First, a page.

July 16, 1790: Congress declared that a plot of land on the Potomac River between Virginia and Maryland would serve as the new U.S. capital. It would be called "Washington" in the "District of Columbia." One reason the capital was moved: security. Congress, originally located in Philadelphia, had been attacked by citizens in 1783. Prominent officials like James Madison urged that the government to move to a more secure location. Not that the new capital was safe. In 1814, invading British troops easily captured Washington and burned the Capitol and White House to the ground. The president (ironically James Madison) fled after vowing to defend "every inch" of the city against the Redcoats.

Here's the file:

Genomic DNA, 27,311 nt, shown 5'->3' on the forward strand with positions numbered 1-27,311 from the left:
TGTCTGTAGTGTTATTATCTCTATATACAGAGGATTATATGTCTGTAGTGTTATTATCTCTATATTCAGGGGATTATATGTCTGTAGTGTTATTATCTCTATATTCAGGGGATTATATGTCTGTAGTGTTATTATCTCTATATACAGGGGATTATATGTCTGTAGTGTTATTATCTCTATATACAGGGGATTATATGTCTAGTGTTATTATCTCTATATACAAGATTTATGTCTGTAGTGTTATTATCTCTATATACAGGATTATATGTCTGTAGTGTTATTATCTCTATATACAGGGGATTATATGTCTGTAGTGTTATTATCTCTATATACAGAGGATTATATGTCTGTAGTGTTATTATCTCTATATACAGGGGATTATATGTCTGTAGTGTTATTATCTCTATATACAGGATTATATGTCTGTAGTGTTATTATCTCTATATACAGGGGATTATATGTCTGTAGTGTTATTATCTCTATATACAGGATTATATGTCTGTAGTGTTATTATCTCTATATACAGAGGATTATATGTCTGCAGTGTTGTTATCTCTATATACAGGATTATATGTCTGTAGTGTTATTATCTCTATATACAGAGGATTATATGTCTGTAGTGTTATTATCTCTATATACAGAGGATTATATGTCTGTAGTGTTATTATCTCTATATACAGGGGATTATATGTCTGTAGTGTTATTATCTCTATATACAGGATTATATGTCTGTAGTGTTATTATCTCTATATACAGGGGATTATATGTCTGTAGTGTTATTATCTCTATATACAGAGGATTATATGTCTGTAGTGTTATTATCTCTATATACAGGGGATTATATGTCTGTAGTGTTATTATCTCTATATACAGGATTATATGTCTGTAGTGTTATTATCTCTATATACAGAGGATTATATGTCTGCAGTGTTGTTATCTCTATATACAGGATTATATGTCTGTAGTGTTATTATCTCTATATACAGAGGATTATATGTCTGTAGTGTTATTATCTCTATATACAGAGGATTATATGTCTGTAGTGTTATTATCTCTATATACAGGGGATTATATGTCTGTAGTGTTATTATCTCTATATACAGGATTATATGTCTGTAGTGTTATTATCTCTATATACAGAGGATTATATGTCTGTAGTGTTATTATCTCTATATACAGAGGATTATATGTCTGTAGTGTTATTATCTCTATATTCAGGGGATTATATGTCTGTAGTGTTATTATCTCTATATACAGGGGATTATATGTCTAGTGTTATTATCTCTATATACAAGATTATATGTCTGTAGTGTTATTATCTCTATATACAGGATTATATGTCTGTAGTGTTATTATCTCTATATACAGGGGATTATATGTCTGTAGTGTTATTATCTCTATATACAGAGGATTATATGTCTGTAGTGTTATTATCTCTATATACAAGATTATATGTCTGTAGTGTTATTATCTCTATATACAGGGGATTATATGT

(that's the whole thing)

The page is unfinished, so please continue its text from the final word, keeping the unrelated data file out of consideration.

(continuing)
Quote of the Day
"There are many ways of going forward, but only one way of standing still." -Franklin D. Roosevelt
More from West Wing Reports...
THE WEEK'S AUDIOPHILE PODCASTS: LISTEN SMARTER
- 43 TV shows to watch in 2014
- Bush vs. Clinton in 2016 is the perfect way to make millennials hate politics even more
- The latent sexism of the male marriage proposal
- This judge is the reason we're still fighting over net neutrality
- How to be the most productive person in your office — and still get home by 5:30 p.m.
- After Ferguson: Stop deferring to the cops
- Diagnosing the Home Alone burglars' injuries: A professional weighs in
- Is it now OK to have sex with animals?
- How to adopt the perfect rescue dog
- The week's best photojournalism
Subscribe to the Week